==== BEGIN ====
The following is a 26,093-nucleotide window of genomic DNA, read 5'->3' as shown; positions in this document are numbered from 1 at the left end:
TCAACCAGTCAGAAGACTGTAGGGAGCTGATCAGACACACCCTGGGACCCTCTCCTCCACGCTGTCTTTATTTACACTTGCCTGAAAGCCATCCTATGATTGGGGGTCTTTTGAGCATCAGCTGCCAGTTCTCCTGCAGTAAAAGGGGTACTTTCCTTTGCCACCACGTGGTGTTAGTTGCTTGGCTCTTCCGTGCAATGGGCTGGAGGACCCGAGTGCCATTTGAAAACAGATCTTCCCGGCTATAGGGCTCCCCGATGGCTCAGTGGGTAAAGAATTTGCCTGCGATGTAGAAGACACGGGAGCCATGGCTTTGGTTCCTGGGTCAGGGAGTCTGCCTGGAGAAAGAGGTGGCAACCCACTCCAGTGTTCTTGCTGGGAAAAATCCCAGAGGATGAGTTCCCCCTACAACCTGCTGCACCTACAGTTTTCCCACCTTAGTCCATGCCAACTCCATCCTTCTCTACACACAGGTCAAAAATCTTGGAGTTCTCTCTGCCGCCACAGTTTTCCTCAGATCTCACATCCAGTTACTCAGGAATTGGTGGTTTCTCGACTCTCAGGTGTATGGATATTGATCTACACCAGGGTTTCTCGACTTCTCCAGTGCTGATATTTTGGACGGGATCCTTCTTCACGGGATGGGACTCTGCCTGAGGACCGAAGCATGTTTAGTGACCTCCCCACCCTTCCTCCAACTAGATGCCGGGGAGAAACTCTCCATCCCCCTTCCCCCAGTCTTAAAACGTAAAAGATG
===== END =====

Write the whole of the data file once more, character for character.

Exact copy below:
The following is a 26,093-nucleotide window of genomic DNA, read 5'->3' as shown; positions in this document are numbered from 1 at the left end:
TCAACCAGTCAGAAGACTGTAGGGAGCTGATCAGACACACCCTGGGACCCTCTCCTCCACGCTGTCTTTATTTACACTTGCCTGAAAGCCATCCTATGATTGGGGGTCTTTTGAGCATCAGCTGCCAGTTCTCCTGCAGTAAAAGGGGTACTTTCCTTTGCCACCACGTGGTGTTAGTTGCTTGGCTCTTCCGTGCAATGGGCTGGAGGACCCGAGTGCCATTTGAAAACAGATCTTCCCGGCTATAGGGCTCCCCGATGGCTCAGTGGGTAAAGAATTTGCCTGCGATGTAGAAGACACGGGAGCCATGGCTTTGGTTCCTGGGTCAGGGAGTCTGCCTGGAGAAAGAGGTGGCAACCCACTCCAGTGTTCTTGCTGGGAAAAATCCCAGAGGATGAGTTCCCCCTACAACCTGCTGCACCTACAGTTTTCCCACCTTAGTCCATGCCAACTCCATCCTTCTCTACACACAGGTCAAAAATCTTGGAGTTCTCTCTGCCGCCACAGTTTTCCTCAGATCTCACATCCAGTTACTCAGGAATTGGTGGTTTCTCGACTCTCAGGTGTATGGATATTGATCTACACCAGGGTTTCTCGACTTCTCCAGTGCTGATATTTTGGACGGGATCCTTCTTCACGGGATGGGACTCTGCCTGAGGACCGAAGCATGTTTAGTGACCTCCCCACCCTTCCTCCAACTAGATGCCGGGGAGAAACTCTCCATCCCCCTTCCCCCAGTCTTAAAACGTAAAAGATG